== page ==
Newspaper Page Text
THE AUGUS, THURSDAY, APRIL 27, 1893.
comfot find improvement and
i ic uvi' T'h manv, who live bct-
!hiiotli"rs an.1 erijuy life more, with
f ,rnen.liture, ' 10rc promptly
if ? .i. . w,i,r best nroducts to
inli f,,h vsierd beinp, will attest
ue to health of the pure, liquid
princii-l. embraced m the
I" ,v Svrup ot r
ft"1' ' ii ... . .liio 5l nresentino
V - neivrit.-lllle and rueas-
n 11 .i , ....,f. tho ret'reshinr and trulv
Kl'i-vA ir'rrti.;s of a perfect lax-
eil'jt-tualtv cieaiisiiifi me ssit-i-i,
...viiU." headaches and fevers
! !Tr'erni:i:i'"tI- curing constipation.
M- 1 I .....t;.D t, mi linns- siiiil
hi- Citi11 l" ; v ,. :
-.i. .iTinrnvnl of the medical
.. niJf. it acts on the Kid-
r'v ''Vivt'r:ind Dowels witliout weak
i,i nn.l it is perfectly free from
;L' ,i,i,eti.naMc substance.
1 sv,,, ,,f Fi-s is f,.r sale by all drag
in'.'xv and $1 buttles, but it is man
a'vuw'l bv tlie California Tig Syrup
.," .1.. .. i,.,-.. ii'inn- is lirinted on everv
,.,..;. the name. .Syrup of Figs,
ir,,l Mm.' c!i "
Lvertanys-ihstitute it ottered.
j. b. kkidv.
T. B. RE1DT.
- - Insurance.
-( '.; :.rt! n nnare pnifiMiy od commies-ton.
on si i-iifv. ru U ot rents, aiso carry a line of finrt
. :. i : i I ; 1 . . .
:i a!: l.t i! ffi-ri'iit additions. Choice residence
t. a'.! 1 art of the city.
vie . V'.'rlo!; Lyiide building, frronnil
!Don t forget
. i . ;; i h.
K. A. Donaldson.
llli k Donaldson 's
! V11 ii J n, .J;t : t i;,-. selling
i 1 1 ;i 1 1 ! r i ir i--il ti(-i- (.r business
; '""v. i; will ...uic!y pay you
'II us. u we constantly have
'" nf i!.'.;ra!'Ic property on
i"'.'k to lect from and we can
i'-v your wants prouiptly. We
i'iivc :x niiniluT of choice lots in
I' it-of the city and will undcr-
t" build a numlKT of houses for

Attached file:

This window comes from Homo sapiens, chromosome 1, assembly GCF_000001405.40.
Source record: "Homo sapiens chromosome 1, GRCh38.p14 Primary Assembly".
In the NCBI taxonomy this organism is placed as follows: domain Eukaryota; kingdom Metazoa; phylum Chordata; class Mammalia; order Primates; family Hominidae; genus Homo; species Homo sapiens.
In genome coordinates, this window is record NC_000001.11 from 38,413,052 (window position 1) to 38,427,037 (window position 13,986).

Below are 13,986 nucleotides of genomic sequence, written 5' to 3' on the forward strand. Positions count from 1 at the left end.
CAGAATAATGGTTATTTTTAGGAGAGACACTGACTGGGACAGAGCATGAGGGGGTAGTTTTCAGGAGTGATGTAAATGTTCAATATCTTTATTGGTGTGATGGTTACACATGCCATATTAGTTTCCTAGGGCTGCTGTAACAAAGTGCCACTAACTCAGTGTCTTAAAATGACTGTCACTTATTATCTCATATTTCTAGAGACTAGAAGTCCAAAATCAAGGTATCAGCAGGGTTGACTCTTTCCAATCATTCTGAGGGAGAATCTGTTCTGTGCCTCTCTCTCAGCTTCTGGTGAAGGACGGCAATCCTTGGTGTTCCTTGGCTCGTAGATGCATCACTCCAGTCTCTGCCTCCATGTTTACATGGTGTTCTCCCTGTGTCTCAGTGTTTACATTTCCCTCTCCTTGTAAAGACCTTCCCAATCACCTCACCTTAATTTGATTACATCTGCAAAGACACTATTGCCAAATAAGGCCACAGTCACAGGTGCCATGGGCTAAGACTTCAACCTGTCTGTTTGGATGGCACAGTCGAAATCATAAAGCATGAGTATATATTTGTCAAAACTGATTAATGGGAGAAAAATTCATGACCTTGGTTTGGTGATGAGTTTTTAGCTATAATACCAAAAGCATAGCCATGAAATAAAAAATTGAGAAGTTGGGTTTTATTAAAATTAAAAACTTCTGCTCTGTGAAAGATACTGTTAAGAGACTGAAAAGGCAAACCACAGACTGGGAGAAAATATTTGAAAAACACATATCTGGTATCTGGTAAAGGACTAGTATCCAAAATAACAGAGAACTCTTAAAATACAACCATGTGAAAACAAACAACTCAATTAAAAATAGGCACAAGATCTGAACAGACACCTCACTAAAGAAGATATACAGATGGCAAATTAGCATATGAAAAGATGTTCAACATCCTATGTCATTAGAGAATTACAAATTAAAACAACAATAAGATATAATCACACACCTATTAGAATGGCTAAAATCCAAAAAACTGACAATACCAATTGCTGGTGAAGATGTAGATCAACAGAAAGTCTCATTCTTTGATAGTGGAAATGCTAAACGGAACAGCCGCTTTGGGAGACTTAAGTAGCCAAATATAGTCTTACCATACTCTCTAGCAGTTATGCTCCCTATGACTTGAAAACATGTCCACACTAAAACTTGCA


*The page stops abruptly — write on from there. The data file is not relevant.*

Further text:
cii-tonicrs on terms very jrreatly
A I'AIKJAIX FOU SOME ONE.
U' l"'.e lo lot sili Ctdle-rc Heights
on. -half block from Elee-
Kailway which we will
taki'ii at once, at from $300
"1"" i-.ivl, thev will tro fast so
:;t ,. the present opportunity or
" be too late.
st Vour Property wiiL Us
and r win f od vot a buvct.
Cilice Masonic Temple Block.
GAVE IT OVER.
Tha Columbian Exposition Pro
EESULT OF LAST NIGHT'S MEETING.
Alter ln- !'l)l-rnt iti nml CouslilerHtlon
of tlif Situlioii 1c wna Finally Drtrr
mlucfl to Vt iul I'p the Matter and Ills,
poti' f the I. 'oxl A I. one mid 11 aril
struuKle '"r N'auj;lit.
After all the work and time devot
ed to it, after IS months "hard struo-.
lo for tha success of the Twin City
Columbian exposition project, in the
face of much to d i cotirav ami dis
hearten and delay and impede, the
undertaking lias Y.'en jivcn over and
The S:!V-sf Way Out
This was the outcome of of last
night's conference between the Twin
City Columbian committee and the
endorsers of the original note under
which the lirookv" i ;'a"t was secured
by Messrs. Willi.iri .Jackson and S.
II. Velio. Tin determination
was not reached witliout mature de
liberation and coiisideral ion. The
situation was fully canvassed and
discussed. It was shown that with
the $14,000 note and interest due in
May the taxes of lS-', the paving
costs, the band stand and grailinx
note, etc., the indebtedness falling
due in May will beJfi'O.noo. This must
be met in some way. In the matter
of subscriptions to the capital stock
in the exposition association it was
reported that of the original sub
scriptions llock Island had secured
$35,000 ami Moline 10.000. makin-j;
a total of 45,0oo. Under the prop
osition to secure subscriptions of the
note sijrners for $l.o0:i ach of capital
!tock, Mr. (iuyer reported that in
Uoek Island all but three of the
siirners had subscribed themselves to
such an agreement, which with an
increase of ;.i0.i in C. II. Decre's
subscription and J,oOi in that of